But it should come as no surprise that Quincey, who took part in several of the NHLPA’s CBA negotiating sessions, is also wondering whether he’s going to be playing at all this fall, and he spoke to Chambers about that sticky wicket as well:
“We’re all planning on starting on time, but if it doesn’t happen, we’re all prepared,” Quincey said. “Prepare for the worst, hope for the best.”
The NHL’s collective bargaining agreement expires Sept. 15, and commissioner Gary Bettman has said the owners aren’t prepared to begin the season without a new CBA. Thus, just as training camp is scheduled to begin, the owners might lock out the players for the second NHL work stoppage in eight years.
Quincey, whom Colorado traded Feb. 21 in the three-team deal that brought forward Steve Downie to Denver, attended last week’s negotiation sessions between the NHL and the NHL Players’ Association at the union’s office in Toronto. Quincey maintains a Denver-area home.
“We came up with a great proposal. I’ve never been through this before, but I feel so unified with the guys,” Quincey said at Magness Arena. “It’s pretty amazing how intelligent and knowledgeable all the guys are. They understand the proposal, the money we are giving back and the overall give-and-take that we proposed. I honestly feel that the proposal we made last Tuesday was a very good one.”
The NHLPA’s proposal was a counter from the owner’s original plan to increase ownership revenue and stabilize other economic aspects of the game. The players introduced a revenue-sharing plan that would help struggling teams, but Bettman slammed the counterproposal by calling it incomplete and said the sides are far apart.
Bettman and NHLPA executive Donald Fehr are scheduled to meet Thursday morning in Toronto.
“We’re kind of at a standstill,” Quincey said.
Sort of. For the record, former Wing Mike Commodore spoke to The Fan 960’s Kelly Kirch and Andrew Walker about CBA negotiations, and he at least sounded Quincey’s tones regarding solidarity with his fellow players while endorsing Donald Fehr’s leadership:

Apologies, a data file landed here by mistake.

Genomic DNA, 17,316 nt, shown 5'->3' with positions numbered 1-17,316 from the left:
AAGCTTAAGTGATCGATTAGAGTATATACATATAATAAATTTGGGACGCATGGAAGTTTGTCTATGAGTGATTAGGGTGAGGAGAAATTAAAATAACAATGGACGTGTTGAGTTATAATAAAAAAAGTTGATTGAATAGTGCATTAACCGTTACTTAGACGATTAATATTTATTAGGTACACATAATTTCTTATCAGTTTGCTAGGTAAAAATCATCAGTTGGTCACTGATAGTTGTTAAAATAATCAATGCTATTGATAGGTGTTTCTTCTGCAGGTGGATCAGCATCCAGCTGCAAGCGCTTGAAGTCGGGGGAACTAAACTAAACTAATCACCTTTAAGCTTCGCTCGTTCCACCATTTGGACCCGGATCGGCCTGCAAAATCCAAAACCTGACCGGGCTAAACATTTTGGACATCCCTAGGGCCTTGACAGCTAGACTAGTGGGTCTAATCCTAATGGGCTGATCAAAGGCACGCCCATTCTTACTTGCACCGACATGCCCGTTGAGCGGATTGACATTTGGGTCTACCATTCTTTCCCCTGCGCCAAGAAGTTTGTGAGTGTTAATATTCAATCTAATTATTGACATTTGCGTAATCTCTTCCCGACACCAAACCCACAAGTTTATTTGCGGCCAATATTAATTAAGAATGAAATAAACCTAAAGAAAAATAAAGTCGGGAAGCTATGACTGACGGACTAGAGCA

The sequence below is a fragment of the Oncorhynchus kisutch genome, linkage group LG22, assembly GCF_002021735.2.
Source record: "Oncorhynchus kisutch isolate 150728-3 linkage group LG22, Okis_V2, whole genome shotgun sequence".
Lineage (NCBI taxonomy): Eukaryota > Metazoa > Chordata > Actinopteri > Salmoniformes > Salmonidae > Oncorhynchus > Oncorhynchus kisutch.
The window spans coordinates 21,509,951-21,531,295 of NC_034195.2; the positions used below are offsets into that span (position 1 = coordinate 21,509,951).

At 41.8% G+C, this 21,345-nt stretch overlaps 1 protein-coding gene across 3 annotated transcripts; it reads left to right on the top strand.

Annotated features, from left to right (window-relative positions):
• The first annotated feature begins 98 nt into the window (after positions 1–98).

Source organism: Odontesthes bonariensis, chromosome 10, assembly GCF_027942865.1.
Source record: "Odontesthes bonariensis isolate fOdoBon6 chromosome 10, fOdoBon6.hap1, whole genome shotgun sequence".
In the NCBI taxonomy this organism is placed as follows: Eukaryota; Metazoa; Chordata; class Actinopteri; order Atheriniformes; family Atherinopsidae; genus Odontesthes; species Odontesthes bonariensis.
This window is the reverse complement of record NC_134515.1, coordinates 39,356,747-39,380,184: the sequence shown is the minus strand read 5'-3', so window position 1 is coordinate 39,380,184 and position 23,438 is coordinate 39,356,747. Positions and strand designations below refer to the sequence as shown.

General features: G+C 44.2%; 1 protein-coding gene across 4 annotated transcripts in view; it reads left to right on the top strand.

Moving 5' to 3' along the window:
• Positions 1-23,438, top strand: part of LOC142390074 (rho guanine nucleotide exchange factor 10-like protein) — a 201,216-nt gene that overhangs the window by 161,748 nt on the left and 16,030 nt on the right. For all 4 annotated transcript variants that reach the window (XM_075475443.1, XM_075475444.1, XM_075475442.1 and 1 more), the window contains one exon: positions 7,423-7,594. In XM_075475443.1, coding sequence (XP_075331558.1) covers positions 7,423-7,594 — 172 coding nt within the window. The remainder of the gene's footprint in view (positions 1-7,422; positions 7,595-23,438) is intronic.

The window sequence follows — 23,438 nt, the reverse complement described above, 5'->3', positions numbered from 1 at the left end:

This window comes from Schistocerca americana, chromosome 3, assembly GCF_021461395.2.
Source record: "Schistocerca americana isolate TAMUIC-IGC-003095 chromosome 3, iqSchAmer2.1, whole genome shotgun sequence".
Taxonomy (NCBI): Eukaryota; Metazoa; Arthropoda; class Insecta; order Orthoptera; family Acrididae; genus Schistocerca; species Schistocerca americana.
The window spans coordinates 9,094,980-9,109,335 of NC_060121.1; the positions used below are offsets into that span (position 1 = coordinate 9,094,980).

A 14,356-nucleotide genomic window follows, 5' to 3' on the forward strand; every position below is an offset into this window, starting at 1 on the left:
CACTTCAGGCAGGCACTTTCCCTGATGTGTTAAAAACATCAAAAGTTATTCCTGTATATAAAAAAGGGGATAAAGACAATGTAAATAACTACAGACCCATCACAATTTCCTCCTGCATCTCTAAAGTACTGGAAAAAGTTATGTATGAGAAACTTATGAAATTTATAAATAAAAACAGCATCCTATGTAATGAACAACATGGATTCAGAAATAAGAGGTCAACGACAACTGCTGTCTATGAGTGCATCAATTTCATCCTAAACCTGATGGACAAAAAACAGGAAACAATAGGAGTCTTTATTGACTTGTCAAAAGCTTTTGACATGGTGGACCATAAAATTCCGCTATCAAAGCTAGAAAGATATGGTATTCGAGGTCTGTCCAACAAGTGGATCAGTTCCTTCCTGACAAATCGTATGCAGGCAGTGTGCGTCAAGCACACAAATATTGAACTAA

If the Wings do play hockey this fall, well… Sigh. This was somewhat inevitable, and I don’t expect it to be pretty, but with an immovable salary in terms of both money and remaining years on the deal, especially under any potentially new CBA rules, Johan Franzen represents both an immovable object, a subject of derision among Red Wings fans after his poor playoff performance, and despite earning his playoff goat horns, a very important part of the Wings’ offensive machine given that the team didn’t sign a top-six, goal-scoring forward. The Free Press’s Helene St. James offers the following take on Franzen’s perhaps still-untapped potential:
Looking at numbers: 29 goals, 27 assists, 56 points, plus-23 in 77 games in 2011-12.
Looking at money: Salary for 2012-13 is $5.25 million; 11-year, $43.5-million deal runs through 2019-20 at average cap hit of $3.9 million.
Looking back: Franzen got mad in training camp when reporters asked about his need to improve after a slow finish to the previous season. He had seven points in the first five games—then went quiet for six, a snapshot of the inconsistency that marked another season. He had one point, a goal, in five playoff games, and that was because the puck went in off his skate.
Looking ahead: When he wants, Franzen can be unstoppable—he’s a 6-foot-3, 220-pound bulldozer with a sweet finishing touch. He had 34 goals in 71 games in ‘08-09, prompting the lifetime contract, which looked even better when he followed up with a playoff performance that garnered Conn Smythe talk.
Franzen lost most of the following season to a knee injury, but stormed back in the spring and delivered 18 points in 12 playoff games in 2010. Since then, he has been noticeable for his capriciousness—so dominant some nights, so disinterested others. Henrik Zetterberg has noted that Franzen plays better angry. Coach Mike Babcock has said that when Franzen is on top of his game, he is as good as anyone in hockey. He usually plays wing, but he’s at ease in the middle, and the Wings like using him there against big opposing centers like Joe Thornton.